White House Swings Open Its Digital Doors to Developers

White House Web site

The government's plan to make its online presence more user- and owner-friendly has been a long-term plan of the Obama administration. Last year, the White House switched from a proprietary content management system to Drupal, and on Wednesday it went a step further, announcing the release of some of its custom code "for anyone to review, use, or modify."

For the people, by the people, indeed.

For the American people, this means a bigger, better communication portal, which allows them to communicate a whole heap better with the legislators than they have in the past. One of the bits of code that the government's I.T. boffins put in the public domain enhances the video- and photo-hosting capabilities—perhaps this will lead to two-way traffic, meaning that citizens will be able to post their own content up on government Web sites, highlighting issues (or potholes that need filling in their local towns.)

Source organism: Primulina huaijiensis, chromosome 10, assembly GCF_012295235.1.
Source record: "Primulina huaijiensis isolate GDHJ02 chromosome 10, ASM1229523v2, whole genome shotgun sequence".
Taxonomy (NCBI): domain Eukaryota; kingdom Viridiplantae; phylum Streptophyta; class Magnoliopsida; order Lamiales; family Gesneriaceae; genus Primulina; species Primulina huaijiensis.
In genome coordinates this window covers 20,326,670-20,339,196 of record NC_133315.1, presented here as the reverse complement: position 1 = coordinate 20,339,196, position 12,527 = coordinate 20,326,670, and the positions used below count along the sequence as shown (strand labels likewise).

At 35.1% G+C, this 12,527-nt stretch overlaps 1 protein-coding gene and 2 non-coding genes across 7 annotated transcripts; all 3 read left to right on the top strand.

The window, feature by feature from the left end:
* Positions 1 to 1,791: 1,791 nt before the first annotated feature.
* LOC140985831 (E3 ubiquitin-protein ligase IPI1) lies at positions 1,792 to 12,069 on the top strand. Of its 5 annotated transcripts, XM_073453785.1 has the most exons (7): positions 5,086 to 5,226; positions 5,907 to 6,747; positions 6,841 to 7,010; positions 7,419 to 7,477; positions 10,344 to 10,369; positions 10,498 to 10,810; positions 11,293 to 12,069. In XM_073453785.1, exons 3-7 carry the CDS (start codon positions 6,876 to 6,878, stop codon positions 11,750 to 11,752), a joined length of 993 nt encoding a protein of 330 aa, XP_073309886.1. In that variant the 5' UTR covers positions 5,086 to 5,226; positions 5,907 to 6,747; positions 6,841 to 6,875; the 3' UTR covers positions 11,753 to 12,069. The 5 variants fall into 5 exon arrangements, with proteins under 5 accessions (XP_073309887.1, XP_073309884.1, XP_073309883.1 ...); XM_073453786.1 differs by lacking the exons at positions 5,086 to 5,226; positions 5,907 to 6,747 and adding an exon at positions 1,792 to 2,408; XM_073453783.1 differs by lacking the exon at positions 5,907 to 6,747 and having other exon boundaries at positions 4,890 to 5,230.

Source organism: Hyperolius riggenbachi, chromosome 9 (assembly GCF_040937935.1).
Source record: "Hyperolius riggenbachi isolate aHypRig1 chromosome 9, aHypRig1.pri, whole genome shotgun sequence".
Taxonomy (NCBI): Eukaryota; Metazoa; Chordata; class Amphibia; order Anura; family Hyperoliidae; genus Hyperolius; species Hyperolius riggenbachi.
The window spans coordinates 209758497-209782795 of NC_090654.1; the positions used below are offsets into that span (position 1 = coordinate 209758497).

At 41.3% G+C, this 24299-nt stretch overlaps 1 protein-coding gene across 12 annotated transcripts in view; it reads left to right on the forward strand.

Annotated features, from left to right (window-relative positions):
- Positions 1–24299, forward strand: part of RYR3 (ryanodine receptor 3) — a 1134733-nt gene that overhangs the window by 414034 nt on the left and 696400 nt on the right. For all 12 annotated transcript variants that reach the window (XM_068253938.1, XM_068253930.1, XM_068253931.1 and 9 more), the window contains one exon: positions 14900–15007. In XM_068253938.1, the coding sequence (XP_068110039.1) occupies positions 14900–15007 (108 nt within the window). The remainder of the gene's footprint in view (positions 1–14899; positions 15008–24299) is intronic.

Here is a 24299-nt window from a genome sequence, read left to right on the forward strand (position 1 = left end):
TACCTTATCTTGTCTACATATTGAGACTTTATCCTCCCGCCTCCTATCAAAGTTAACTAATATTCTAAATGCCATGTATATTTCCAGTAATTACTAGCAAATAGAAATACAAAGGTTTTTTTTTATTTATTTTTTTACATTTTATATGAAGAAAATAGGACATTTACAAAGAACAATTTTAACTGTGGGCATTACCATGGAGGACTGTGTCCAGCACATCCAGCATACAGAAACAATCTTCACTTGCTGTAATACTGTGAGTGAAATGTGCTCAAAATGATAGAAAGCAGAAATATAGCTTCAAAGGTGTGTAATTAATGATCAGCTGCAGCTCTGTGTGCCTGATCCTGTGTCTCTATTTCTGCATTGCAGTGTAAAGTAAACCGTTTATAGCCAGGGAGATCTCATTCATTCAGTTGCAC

Aside from being great PR—what administration doesn't want to trumpet transparency?—the move by Obama should be good news for the taxpayer. Open source is a canny way for the White House to keep the costs of its mammoth I.T. modernization project lower than it would if it were paying over the odds for government contracts that move slowly, spiral out of control financially, and that always get it wrong by focusing on the hows rather than the whats.

Programmers will be poring over the four modules that Vivek Kundra and his geeky civil servants have seen fit to release to the public. This first wave of open-source code concerns scalability, communication, and accessibility. Two of the code modules, Context HTTP Headers, and Akamal, lets site builders add metadata to content, and integrates whitehouse.gov to its content delivery network. The GovDelivery module will improve email service with CMS, while the Node Embed module enhances users' ability to view all photos and videos that the government puts up.

None of the code released, however, should have any security issues—for starters, the government will only release bits of code that it deems not to be risky (not that open-source, then, you would be free to argue, but a girl's got to keep a certain amount of mystique about her, hasn't she?).

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